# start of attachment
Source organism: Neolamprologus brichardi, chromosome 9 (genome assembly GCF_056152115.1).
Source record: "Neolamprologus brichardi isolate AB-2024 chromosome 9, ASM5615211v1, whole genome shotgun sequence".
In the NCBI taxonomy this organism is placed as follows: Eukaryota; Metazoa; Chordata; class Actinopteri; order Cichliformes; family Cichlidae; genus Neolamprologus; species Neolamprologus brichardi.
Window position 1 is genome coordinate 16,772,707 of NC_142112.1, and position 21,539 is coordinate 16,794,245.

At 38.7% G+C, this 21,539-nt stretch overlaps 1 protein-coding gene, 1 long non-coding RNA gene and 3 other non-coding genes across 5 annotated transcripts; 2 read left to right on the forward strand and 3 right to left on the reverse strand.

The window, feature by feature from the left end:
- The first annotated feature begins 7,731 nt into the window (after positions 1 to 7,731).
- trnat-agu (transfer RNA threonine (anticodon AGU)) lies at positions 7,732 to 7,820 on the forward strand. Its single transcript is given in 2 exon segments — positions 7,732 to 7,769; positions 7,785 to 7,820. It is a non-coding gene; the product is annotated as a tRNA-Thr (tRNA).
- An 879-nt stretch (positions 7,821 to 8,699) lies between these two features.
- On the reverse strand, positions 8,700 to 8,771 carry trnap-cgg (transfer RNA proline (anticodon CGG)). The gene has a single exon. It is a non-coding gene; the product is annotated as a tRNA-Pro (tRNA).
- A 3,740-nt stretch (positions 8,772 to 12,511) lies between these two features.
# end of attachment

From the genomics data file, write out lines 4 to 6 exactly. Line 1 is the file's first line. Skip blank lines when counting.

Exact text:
Window position 1 is genome coordinate 16,772,707 of NC_142112.1, and position 21,539 is coordinate 16,794,245.

At 38.7% G+C, this 21,539-nt stretch overlaps 1 protein-coding gene, 1 long non-coding RNA gene and 3 other non-coding genes across 5 annotated transcripts; 2 read left to right on the forward strand and 3 right to left on the reverse strand.

The window, feature by feature from the left end: